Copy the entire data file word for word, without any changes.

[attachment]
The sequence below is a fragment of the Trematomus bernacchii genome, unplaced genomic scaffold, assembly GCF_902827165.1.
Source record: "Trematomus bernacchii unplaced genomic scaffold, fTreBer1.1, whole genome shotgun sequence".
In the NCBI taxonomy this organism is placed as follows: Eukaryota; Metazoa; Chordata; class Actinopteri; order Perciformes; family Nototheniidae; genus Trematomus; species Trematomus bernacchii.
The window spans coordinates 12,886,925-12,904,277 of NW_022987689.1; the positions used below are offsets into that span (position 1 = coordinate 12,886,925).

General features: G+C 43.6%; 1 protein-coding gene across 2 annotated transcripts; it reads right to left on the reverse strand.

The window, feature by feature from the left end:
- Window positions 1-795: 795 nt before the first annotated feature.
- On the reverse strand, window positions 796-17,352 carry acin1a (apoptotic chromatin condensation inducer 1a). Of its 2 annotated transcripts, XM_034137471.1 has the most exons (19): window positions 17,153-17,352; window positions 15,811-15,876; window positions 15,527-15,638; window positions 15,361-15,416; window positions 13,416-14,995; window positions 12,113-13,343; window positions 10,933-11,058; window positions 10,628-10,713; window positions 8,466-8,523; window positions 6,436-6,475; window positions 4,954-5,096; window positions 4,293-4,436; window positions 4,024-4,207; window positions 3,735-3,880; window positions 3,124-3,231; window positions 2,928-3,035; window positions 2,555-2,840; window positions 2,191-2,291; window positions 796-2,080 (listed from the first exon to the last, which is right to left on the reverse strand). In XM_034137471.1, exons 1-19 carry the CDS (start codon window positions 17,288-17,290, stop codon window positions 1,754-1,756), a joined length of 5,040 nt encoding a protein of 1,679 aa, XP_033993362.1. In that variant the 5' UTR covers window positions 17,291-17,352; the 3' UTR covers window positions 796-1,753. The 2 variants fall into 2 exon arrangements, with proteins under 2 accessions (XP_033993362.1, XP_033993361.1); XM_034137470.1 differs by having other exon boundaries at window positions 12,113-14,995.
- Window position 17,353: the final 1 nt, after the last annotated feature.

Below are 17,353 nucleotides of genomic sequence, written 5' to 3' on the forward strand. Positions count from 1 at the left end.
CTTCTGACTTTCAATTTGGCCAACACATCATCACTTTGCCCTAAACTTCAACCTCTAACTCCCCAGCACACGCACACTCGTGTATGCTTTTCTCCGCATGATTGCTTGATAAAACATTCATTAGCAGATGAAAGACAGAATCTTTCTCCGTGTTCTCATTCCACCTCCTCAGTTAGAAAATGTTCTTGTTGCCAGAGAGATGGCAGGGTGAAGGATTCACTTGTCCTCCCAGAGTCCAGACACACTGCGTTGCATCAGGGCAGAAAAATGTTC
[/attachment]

The sequence below is a fragment of the Trematomus bernacchii genome, unplaced genomic scaffold, assembly GCF_902827165.1.
Source record: "Trematomus bernacchii unplaced genomic scaffold, fTreBer1.1, whole genome shotgun sequence".
In the NCBI taxonomy this organism is placed as follows: Eukaryota; Metazoa; Chordata; class Actinopteri; order Perciformes; family Nototheniidae; genus Trematomus; species Trematomus bernacchii.
The window spans coordinates 12,886,925-12,904,277 of NW_022987689.1; the positions used below are offsets into that span (position 1 = coordinate 12,886,925).

General features: G+C 43.6%; 1 protein-coding gene across 2 annotated transcripts; it reads right to left on the reverse strand.

The window, feature by feature from the left end:
- Window positions 1-795: 795 nt before the first annotated feature.
- On the reverse strand, window positions 796-17,352 carry acin1a (apoptotic chromatin condensation inducer 1a). Of its 2 annotated transcripts, XM_034137471.1 has the most exons (19): window positions 17,153-17,352; window positions 15,811-15,876; window positions 15,527-15,638; window positions 15,361-15,416; window positions 13,416-14,995; window positions 12,113-13,343; window positions 10,933-11,058; window positions 10,628-10,713; window positions 8,466-8,523; window positions 6,436-6,475; window positions 4,954-5,096; window positions 4,293-4,436; window positions 4,024-4,207; window positions 3,735-3,880; window positions 3,124-3,231; window positions 2,928-3,035; window positions 2,555-2,840; window positions 2,191-2,291; window positions 796-2,080 (listed from the first exon to the last, which is right to left on the reverse strand). In XM_034137471.1, exons 1-19 carry the CDS (start codon window positions 17,288-17,290, stop codon window positions 1,754-1,756), a joined length of 5,040 nt encoding a protein of 1,679 aa, XP_033993362.1. In that variant the 5' UTR covers window positions 17,291-17,352; the 3' UTR covers window positions 796-1,753. The 2 variants fall into 2 exon arrangements, with proteins under 2 accessions (XP_033993362.1, XP_033993361.1); XM_034137470.1 differs by having other exon boundaries at window positions 12,113-14,995.
- Window position 17,353: the final 1 nt, after the last annotated feature.

Below are 17,353 nucleotides of genomic sequence, written 5' to 3' on the forward strand. Positions count from 1 at the left end.
CTTCTGACTTTCAATTTGGCCAACACATCATCACTTTGCCCTAAACTTCAACCTCTAACTCCCCAGCACACGCACACTCGTGTATGCTTTTCTCCGCATGATTGCTTGATAAAACATTCATTAGCAGATGAAAGACAGAATCTTTCTCCGTGTTCTCATTCCACCTCCTCAGTTAGAAAATGTTCTTGTTGCCAGAGAGATGGCAGGGTGAAGGATTCACTTGTCCTCCCAGAGTCCAGACACACTGCGTTGCATCAGGGCAGAAAAATGTTC